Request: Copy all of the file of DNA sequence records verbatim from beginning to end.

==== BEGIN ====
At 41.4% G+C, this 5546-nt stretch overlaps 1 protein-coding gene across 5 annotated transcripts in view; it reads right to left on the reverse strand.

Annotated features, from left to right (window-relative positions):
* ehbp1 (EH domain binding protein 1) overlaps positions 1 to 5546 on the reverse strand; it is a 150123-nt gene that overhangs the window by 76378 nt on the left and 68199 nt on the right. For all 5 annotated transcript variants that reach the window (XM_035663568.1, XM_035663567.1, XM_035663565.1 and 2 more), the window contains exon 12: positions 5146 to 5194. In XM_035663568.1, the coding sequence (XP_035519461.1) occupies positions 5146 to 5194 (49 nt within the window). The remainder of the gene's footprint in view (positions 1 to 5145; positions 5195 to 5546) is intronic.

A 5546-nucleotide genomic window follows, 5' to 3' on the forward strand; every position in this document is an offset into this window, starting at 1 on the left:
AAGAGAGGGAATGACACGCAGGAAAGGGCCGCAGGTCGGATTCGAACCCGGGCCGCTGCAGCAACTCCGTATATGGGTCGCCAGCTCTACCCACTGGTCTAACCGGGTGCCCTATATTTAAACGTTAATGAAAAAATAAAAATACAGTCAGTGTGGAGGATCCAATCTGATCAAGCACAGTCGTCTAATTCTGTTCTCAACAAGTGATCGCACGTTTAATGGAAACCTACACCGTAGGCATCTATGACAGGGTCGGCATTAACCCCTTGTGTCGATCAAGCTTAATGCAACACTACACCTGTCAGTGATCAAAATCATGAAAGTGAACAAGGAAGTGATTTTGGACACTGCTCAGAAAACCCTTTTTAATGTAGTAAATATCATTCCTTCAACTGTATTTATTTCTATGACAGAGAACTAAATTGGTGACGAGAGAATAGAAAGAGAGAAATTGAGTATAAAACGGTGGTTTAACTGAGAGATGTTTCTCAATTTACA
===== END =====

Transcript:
At 41.4% G+C, this 5546-nt stretch overlaps 1 protein-coding gene across 5 annotated transcripts in view; it reads right to left on the reverse strand.

Annotated features, from left to right (window-relative positions):
* ehbp1 (EH domain binding protein 1) overlaps positions 1 to 5546 on the reverse strand; it is a 150123-nt gene that overhangs the window by 76378 nt on the left and 68199 nt on the right. For all 5 annotated transcript variants that reach the window (XM_035663568.1, XM_035663567.1, XM_035663565.1 and 2 more), the window contains exon 12: positions 5146 to 5194. In XM_035663568.1, the coding sequence (XP_035519461.1) occupies positions 5146 to 5194 (49 nt within the window). The remainder of the gene's footprint in view (positions 1 to 5145; positions 5195 to 5546) is intronic.

A 5546-nucleotide genomic window follows, 5' to 3' on the forward strand; every position in this document is an offset into this window, starting at 1 on the left:
AAGAGAGGGAATGACACGCAGGAAAGGGCCGCAGGTCGGATTCGAACCCGGGCCGCTGCAGCAACTCCGTATATGGGTCGCCAGCTCTACCCACTGGTCTAACCGGGTGCCCTATATTTAAACGTTAATGAAAAAATAAAAATACAGTCAGTGTGGAGGATCCAATCTGATCAAGCACAGTCGTCTAATTCTGTTCTCAACAAGTGATCGCACGTTTAATGGAAACCTACACCGTAGGCATCTATGACAGGGTCGGCATTAACCCCTTGTGTCGATCAAGCTTAATGCAACACTACACCTGTCAGTGATCAAAATCATGAAAGTGAACAAGGAAGTGATTTTGGACACTGCTCAGAAAACCCTTTTTAATGTAGTAAATATCATTCCTTCAACTGTATTTATTTCTATGACAGAGAACTAAATTGGTGACGAGAGAATAGAAAGAGAGAAATTGAGTATAAAACGGTGGTTTAACTGAGAGATGTTTCTCAATTTACA